I was positive it was somewhere here in the studio, having distinct memories of taking the unframed four pieces out of the mat and discarding the mat, folding it and shoving it in the garbage. This set off a search in the studio that had me going through every shelf, drawer, box, crack, and crevice in the place. I was frantic. I went through this studio several times over three days, examining folders and bins time and time again thinking I might have somehow overlooked these four paintings.

Nothing.

The next move was to go look through the old studio space. Maybe I had a failure of memory, maybe I had somehow overlooked these paintings from the very beginning and had believed they were always there with me in the new studio. After tearing apart my current studio, that was the only possibility outside of me having sold the paintings and then forgotten this. But I knew that was not the case after going through my records.

So, I went through the wreckage of the old studio and found the cache of older paintings including one that was finished on the day my mom died back in 1995. I found a few other things but the Exiles paintings were nowhere to be seen. I took my found pieces and headed down the hill, thrilled just to have rediscovered these paintings.

Later that evening, I began to think that if I had missed these pieces when I was clearing it out all those years ago in 2007, maybe it was possible that I had missed the Exiles pieces as well. Maybe they were still there. The next morning, I headed back up the hill and began another search in the rubble.

I spent about an hour looking, sifting through wet debris under pink insulation hanging from the gaping hole in the roof and moving anything that might hide these pieces.

Nothing.

Ready to give up, I went to a little storage space in the back of the studio. The floor beneath it was racked severely, dropping a foot or more in a short span so that the side wall separated from the floor, leaving a gaping hole of maybe six inches going to the outside. The questions of how much weather and how many vermin had ran through this spot jumped to my mind. I began sifting through a stack of old cardboard.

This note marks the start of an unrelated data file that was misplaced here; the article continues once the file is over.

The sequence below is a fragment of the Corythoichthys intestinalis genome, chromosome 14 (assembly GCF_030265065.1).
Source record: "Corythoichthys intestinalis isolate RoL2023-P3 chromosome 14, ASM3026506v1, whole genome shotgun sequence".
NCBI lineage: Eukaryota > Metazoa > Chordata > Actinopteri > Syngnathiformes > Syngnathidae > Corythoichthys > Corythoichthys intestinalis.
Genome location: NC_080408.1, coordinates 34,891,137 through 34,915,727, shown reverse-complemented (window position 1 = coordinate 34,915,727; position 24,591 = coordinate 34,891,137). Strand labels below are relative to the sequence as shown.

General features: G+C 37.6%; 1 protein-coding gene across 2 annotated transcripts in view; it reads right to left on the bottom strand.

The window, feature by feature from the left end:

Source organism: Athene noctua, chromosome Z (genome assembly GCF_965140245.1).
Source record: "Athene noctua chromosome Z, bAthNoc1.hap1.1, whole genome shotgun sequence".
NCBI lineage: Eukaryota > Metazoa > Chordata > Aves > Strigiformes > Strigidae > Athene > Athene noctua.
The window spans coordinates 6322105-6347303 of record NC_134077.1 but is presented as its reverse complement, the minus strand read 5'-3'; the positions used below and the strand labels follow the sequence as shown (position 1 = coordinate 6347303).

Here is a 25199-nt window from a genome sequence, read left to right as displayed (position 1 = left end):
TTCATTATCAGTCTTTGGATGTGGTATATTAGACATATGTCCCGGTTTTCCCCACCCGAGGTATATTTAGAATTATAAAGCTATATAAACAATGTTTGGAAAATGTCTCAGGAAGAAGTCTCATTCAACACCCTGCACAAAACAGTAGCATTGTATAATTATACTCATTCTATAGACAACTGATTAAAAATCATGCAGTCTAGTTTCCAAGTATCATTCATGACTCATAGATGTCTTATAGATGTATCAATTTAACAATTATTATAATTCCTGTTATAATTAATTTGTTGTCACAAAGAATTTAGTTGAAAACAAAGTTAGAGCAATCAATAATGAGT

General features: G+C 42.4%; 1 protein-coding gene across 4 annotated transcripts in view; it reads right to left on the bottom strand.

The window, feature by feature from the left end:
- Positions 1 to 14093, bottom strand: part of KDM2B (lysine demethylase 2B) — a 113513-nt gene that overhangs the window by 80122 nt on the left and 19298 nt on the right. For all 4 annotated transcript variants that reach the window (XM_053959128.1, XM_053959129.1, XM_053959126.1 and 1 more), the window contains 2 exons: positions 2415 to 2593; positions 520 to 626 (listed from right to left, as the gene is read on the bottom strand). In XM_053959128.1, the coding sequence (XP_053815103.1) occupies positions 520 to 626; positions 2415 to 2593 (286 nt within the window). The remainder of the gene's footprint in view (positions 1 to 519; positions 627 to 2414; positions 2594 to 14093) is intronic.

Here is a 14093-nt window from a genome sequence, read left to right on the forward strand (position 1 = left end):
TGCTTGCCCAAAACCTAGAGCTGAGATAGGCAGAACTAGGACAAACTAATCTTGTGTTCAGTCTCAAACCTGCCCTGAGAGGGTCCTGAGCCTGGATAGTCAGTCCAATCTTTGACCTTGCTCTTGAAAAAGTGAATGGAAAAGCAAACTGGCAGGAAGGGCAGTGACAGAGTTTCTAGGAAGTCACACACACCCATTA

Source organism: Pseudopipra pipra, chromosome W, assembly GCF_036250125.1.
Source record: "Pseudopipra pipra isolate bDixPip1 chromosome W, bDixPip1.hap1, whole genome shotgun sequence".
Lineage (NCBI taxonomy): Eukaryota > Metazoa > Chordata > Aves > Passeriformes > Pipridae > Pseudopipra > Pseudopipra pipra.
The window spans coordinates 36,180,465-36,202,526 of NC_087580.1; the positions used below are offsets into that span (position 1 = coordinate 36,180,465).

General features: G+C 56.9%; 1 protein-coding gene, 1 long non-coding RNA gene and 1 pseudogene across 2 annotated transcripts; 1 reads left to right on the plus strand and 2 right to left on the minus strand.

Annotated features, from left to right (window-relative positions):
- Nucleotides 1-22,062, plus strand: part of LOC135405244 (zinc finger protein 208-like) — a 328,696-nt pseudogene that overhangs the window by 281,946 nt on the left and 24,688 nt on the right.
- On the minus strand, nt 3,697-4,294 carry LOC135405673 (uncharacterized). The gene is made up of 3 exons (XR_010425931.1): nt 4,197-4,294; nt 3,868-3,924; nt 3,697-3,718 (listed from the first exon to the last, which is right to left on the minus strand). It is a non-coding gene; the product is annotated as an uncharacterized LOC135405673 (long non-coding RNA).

I went through once. Nothing. Okay, these pieces were either lost or tucked away somewhere I might never find.

But I decided that I would do this pile again. Most of the way through and still absolutely nothing. I decided that the search was futile and done. But near the final sheet, a piece of white cardboard  that laid flat on the floor next to the hole in the wall, I noticed that there was a white sheet attached to its surface that almost blended perfectly with it, camouflaging it from my first inspection. I reached done and pulled it up away from the white sheet of corrugated cardboard.

There they were, the whole quartet looking up at me from their original matting. They had been waiting there for more than 12 years for me to find them, to release them from their musty cardboard prison. I took them out into the light and was amazed at how well preserved they were after all this time in these conditions. The acid free matting had protected them in great part and there was a minimum of mildew and foxing on them.

Exiles: Quartet is safely with me now and getting ready to be shown publicly for the first time in almost 25 years. I am dumbfounded at having found it and, of course, greatly relieved. This series means a lot to me, having been done over the time my mom was suffering through the final months of her struggle with lung cancer. This particular piece was important to the series as well as a favorite of mine. Finding it felt like gaining some part of myself long lost.

It’s funny how your mind and memory sometimes plays tricks on you. I thought all this time that these pieces were here. I had even formed a memory associated with it. That was either a false recollection or one confused with a different piece where I took the pieces from their mat and discarded it. Don’t know if I will ever know the answer to that but I am happy enough just to have this bit of my past, this bit of living memory, back with me.